Monthly Archives: October 2013

Orolia, Atomic Clock supplier for FOC Galileo Satellites

Orolia Group, through its subsidiary SpectraTime, has been awarded by a 14.5 million euro contract to supply Rubidium atomic clocks (Rubidium Atomic Frequency Standard, RAFS) and passive hydrogen masers to equip eight FOC Galileo satellites.

Each Galileo satellite carries two Rubidium atomic clocks and a passive hydrogen maser, the most stable clock in the world. Once completed this new contract, in partnership with Astrium and Selex Galileo, will make Spectratime the leading supplier in the world for active atomic clocks in space, including 72 for the Galileo system. Read more…

Galileo contribution to Cospas-Sarsat

Galileo support to Search and Rescue Service (SAR/Galileo) represents the contribution of Europe to the international COSPAS-SARSAT co-operative effort on humanitarian Search and Rescue activities.

Operational use of Cospas-Sarsat by SAR agencies started with the crash of a light aircraft in Canada, in which three people were rescued (September 10, 1982). Since then, the System has been used for thousands of SAR events and has been instrumental in the rescue of over 33,000 lives worldwide. Read more…

Galileo FOC satellites production

The 22 satellites so far contracted to join the four already in orbit are having their payloads manufactured at Surrey Satellite Technology Ltd in the UK, which are then integrated to their satellite platforms at OHB in Germany. Finally, each complete satellite is tested at ESTEC in the Netherlands for launch from Europe’s Spaceport in French Guiana.

This main manufacturing process is fed by smaller but no less crucial production lines all across Europe, run by specialised companies supplying essential building blocks to Galileo’s prime contractors. Read more…

FOC Galileo satellites images

These pictures give the first detailed views of the next batch of Galileo Full Operational Capability (FOC) satellites, the first of which has already been delivered to ESA for rigorous testing in simulated space conditions.

It is being prepared for testing in the ESA’s ESTEC technical centre in Noordwijk (the Netherlands), a unique test centre with all the facilities needed to validate a satellite for launch under one roof. Read more…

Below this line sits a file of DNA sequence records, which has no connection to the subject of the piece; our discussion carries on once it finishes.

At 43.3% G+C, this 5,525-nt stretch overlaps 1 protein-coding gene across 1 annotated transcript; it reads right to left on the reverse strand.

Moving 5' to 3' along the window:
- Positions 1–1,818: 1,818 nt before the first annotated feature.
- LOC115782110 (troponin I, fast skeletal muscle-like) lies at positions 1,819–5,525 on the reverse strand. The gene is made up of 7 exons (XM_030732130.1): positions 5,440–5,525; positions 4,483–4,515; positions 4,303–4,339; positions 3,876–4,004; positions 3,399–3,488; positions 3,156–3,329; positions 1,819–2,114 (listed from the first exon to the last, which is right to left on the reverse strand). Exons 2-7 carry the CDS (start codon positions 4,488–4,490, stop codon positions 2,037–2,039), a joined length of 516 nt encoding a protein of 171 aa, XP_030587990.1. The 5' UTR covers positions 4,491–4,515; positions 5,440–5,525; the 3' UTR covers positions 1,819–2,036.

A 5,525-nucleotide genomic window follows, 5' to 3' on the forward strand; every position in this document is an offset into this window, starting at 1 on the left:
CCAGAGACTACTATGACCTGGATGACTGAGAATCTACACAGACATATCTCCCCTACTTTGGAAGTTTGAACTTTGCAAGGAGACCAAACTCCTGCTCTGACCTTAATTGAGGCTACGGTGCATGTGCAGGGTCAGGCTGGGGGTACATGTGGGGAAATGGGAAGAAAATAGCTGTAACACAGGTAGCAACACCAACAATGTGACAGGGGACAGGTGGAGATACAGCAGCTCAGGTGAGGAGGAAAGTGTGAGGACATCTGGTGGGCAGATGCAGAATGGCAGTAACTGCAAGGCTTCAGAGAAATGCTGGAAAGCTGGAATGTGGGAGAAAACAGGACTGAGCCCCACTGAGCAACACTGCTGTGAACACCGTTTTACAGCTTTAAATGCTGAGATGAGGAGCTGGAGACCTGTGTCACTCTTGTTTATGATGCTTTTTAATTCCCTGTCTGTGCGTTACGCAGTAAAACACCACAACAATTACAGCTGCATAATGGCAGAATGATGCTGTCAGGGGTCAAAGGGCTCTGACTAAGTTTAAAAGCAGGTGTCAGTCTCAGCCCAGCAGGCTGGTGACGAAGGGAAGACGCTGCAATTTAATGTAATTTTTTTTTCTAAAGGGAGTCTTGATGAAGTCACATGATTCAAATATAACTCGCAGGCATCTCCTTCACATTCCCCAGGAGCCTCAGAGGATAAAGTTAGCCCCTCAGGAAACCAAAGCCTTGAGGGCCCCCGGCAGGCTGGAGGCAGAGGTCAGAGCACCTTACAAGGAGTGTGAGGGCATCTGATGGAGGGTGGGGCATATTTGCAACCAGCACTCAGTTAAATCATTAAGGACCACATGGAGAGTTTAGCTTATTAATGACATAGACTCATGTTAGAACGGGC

First FOC Galileo satellites launch delayed

Late last year, Galileo program managers laid out an ambitious schedule of launches, including two dual-satellite launches this year. They wanted 14 to 18 FOC (Full Operational Capability) spacecraft in place by the end of 2014. Target difficult to achieve assuming the missing of the planned september/october 2013 launch, postponed to december. Even this last milestone seems quite unlikely to meet.

The first FOC Galileo satellite is under test at the ESA’s European Space Research and Technology Center (ESTEC) in Noordwijk, The Netherlands, It has been acknowledged that the new-generation spacecraft’s launch will not occur until December 28, and even that date looks highly unlikely. Read more…

Galileo Search & Rescue, SAR (Meolut)

The completion of a pair of dedicated ground stations (Medium-Earth Orbit Local User Terminal, Meolut) at opposite ends of Europe has enabled Galileo satellites in orbit to participate in global testing of the Cospas–Sarsat search and rescue system.

The Maspalomas station, at the southern end of the largest island of the Canary Islands, was activated in June and this last month has seen the Svalbard site on Spitsbergen in the Norwegian Arctic come on line. Read more…

Leap second

A leap second is a one-second adjustment that is occasionally applied to Coordinated Universal Time (UTC) in order to keep its time of day close to the mean solar time.

UTC definition specifies that the difference between UTC and the astronomically observed version of Universal Time, called UT1, must not exceed 0.9 seconds. It further recommends that the preferred time to insert the leap second is at 23h 59m 59s UTC on either 31 December or 30 June. Read more…